Other members of the MDTF leads team include Andrew Gettelman (NCAR), Eric Maloney of Colorado State University, Yi Ming (NOAA-GFDL) and Florida State University’s Allison Wing. The framework team and project leads work together to resolve issues with the code, brainstorm ideas for new features and draft plans for future releases of the MDTF diagnostics package.
The entire task force, including POD developers, meets monthly to answer questions, present analyses from PODs and share information about upcoming changes to the code.
Uncovering what is working well in models and what can be improved is an important part of making better weather predictions and climate projections. By building stronger connections between the major modeling centers at government labs and the academic and private-sector, the MDTF aims to involve more people in the model development process. The task force hopes that this will ultimately lead to better models and better understanding of how to use the output from them.
The community development approach has enabled the MDTF to cooperatively target processes spanning the entire climate realm, including the atmosphere, land surface, ocean and sea ice.
Availability of the software
The MDTF diagnostics package is available to download from GitHub, a platform designed to coordinate work among programmers who are collaboratively developing source code during software development. Furthermore, the package can be run on a Linux or MacOS desktop or laptop; it does not require access to high-performance computer (HPC) systems or privately hosted data.
Users can run the existing PODs on model output data in NetCDF (network common data form) format, or on sample model output and observational data from public servers. New PODs are added as they are delivered by task force members. The developers say the MDTF diagnostics package is geared toward weather and climate scientists from all sectors.
As with most open-source software, development is never finished. “The MDTF diagnostics package continues to grow and evolve as we incorporate more diagnostics and probe different parts of the weather and climate models,” says Krasting.
The end-user and diagnostic-developer bases are new to Git version-control software. The framework team adapts documentation to meet this type of need from the community, with the task force facilitating the two-way communication between the leads team and POD developers.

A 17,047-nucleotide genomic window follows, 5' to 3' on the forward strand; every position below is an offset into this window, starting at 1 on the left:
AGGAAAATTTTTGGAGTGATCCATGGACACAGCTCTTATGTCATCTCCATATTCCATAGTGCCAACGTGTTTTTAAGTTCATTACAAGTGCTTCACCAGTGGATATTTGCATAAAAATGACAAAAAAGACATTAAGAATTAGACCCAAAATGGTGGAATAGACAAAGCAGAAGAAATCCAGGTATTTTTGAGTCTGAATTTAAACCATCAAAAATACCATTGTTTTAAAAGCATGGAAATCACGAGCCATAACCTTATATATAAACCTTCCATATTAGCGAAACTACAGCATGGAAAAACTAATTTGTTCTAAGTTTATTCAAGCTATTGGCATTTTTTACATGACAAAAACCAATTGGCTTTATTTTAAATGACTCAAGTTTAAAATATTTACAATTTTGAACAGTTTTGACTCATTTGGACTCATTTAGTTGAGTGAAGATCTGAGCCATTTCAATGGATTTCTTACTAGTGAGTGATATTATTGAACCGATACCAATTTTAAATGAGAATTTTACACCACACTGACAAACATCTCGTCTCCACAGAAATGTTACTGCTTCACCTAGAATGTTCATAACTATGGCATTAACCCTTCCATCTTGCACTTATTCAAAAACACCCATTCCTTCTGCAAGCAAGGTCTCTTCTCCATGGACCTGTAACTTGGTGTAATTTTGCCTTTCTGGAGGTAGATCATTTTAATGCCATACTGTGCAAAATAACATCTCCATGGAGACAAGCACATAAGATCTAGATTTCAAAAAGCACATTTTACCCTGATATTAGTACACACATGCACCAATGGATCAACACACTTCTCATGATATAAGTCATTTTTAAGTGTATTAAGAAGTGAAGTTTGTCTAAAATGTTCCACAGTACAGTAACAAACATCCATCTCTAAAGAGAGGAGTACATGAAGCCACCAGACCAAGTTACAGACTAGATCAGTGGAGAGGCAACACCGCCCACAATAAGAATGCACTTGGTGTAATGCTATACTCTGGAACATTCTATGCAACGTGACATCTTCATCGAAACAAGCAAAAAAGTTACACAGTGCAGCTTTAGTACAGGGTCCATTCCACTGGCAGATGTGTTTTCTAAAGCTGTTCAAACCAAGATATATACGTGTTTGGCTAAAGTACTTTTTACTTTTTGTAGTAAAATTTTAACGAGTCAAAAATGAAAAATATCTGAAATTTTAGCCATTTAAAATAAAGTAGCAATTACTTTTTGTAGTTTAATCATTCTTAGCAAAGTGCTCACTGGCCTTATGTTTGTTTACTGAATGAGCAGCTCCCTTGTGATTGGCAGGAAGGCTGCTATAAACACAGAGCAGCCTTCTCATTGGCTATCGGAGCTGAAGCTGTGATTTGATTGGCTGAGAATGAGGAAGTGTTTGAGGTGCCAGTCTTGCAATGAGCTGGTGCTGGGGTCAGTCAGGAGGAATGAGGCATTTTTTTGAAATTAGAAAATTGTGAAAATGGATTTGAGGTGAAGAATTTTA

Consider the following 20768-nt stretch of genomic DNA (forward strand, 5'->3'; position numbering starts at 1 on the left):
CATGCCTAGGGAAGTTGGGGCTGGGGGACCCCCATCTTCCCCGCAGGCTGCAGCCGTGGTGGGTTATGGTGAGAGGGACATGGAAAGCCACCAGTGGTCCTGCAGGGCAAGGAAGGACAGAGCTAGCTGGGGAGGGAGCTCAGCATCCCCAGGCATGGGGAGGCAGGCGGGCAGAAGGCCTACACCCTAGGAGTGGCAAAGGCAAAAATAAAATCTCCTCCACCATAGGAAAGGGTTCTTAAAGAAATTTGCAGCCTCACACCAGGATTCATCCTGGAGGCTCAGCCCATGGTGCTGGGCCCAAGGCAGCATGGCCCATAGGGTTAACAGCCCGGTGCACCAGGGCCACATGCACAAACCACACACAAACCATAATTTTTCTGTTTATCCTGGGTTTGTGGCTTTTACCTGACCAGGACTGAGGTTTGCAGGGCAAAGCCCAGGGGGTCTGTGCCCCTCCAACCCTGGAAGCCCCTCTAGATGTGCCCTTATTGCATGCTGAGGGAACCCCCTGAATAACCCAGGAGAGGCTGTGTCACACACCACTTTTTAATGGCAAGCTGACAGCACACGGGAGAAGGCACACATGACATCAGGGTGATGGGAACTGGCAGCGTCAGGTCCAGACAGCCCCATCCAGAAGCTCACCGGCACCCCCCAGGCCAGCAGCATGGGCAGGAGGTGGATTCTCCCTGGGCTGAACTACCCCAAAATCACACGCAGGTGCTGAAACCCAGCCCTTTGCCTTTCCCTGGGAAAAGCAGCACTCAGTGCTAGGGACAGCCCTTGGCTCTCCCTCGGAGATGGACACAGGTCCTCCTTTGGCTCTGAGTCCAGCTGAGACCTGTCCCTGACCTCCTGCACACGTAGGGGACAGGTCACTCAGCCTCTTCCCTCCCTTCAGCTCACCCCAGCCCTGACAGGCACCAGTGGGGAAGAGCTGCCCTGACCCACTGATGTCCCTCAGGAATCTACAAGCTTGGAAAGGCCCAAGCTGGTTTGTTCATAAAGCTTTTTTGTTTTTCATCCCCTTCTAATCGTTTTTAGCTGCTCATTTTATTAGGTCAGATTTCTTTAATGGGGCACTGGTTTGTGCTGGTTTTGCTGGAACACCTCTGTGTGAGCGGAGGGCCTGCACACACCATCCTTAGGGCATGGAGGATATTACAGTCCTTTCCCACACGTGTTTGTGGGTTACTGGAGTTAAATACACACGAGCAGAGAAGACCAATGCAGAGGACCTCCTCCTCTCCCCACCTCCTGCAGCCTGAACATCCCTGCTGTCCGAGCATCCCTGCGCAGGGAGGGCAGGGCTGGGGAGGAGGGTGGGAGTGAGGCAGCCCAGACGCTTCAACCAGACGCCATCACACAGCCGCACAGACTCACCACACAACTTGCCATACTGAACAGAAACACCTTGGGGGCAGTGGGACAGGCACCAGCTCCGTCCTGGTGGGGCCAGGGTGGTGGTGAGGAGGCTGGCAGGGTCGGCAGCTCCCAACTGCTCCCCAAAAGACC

In addition to downloading the code from GitHub, installation of the software requires users to download supporting observational data and (optionally) sample model data, currently available via anonymous FTP (file transfer protocol) from UCAR. It also involves using an included script to install required version-controlled third-party libraries and dependencies via the Conda package manager, configuring paths to this data in a settings file and (optionally) conducting a test run of the framework on the sample data to verify the installation. The diagnostics and evaluations team also maintains an up-to-date, site-wide installation of the package for GFDL users, accessible from the post-processing/analysis cluster and workstations.
According to NOAA, the software package has already led to significant advances in model performance, including forecasts of regional precipitation and extreme events such as monsoons. “Many long-standing model biases have been cut roughly by half,” says MDTF lead David Neelin. “These improvements are critical for advancing a number of NOAA priorities,” he concludes.
What next for the Task Force?
In the current phase of the project, the team is anticipating PODs that explore the lifetimes of extra-tropical cyclones, rain rates in tropical cyclones, warm rain microphysics, distributions of surface-air temperature extremes and precipitation, thermodynamic-precipitation relationships, and radiative feedbacks of climate forcings. The MDTF diagnostics package also includes ocean PODs that target comparatively slower processes such as tropical Pacific sea-level trends and variability, and the impacts of sea-ice loss on radiative budgets.
The package is evolving. It has eight different diagnostics implemented, 11 under development to be included by 2022 and 28 proposed, which may be implemented by 2024. Proposed areas of focus include precipitation-buoyancy diagnostics, surface-flux diagnostics and the moist static energy variance budget of tropical cyclones. The current set of diagnostics is weighted toward the atmosphere, and the task force hopes to expand it to incorporate more components of the Earth system. This will involve new challenges as it encounters different model grids and data structures.
“We are working toward integrating the MDTF diagnostics package into the modeling center workflows at GFDL and NCAR to enable the package to run on more model experiments and configurations. We are also looking at ways of analyzing multiple simulations at the same time,” explains GFDL’s John Krasting.
On the software engineering side, the task force is exploring the use of container management software to easily and securely deploy the software on workstations and high-performance computing cluster- and cloud-based systems. Developers are also implementing continuous integration testing using GitHub Actions so that every pull request triggers end-to-end testing before the framework team reviews the code.
When asked what other meteorology-related projects its members are working on, the task force response is: “The sky is the limit.”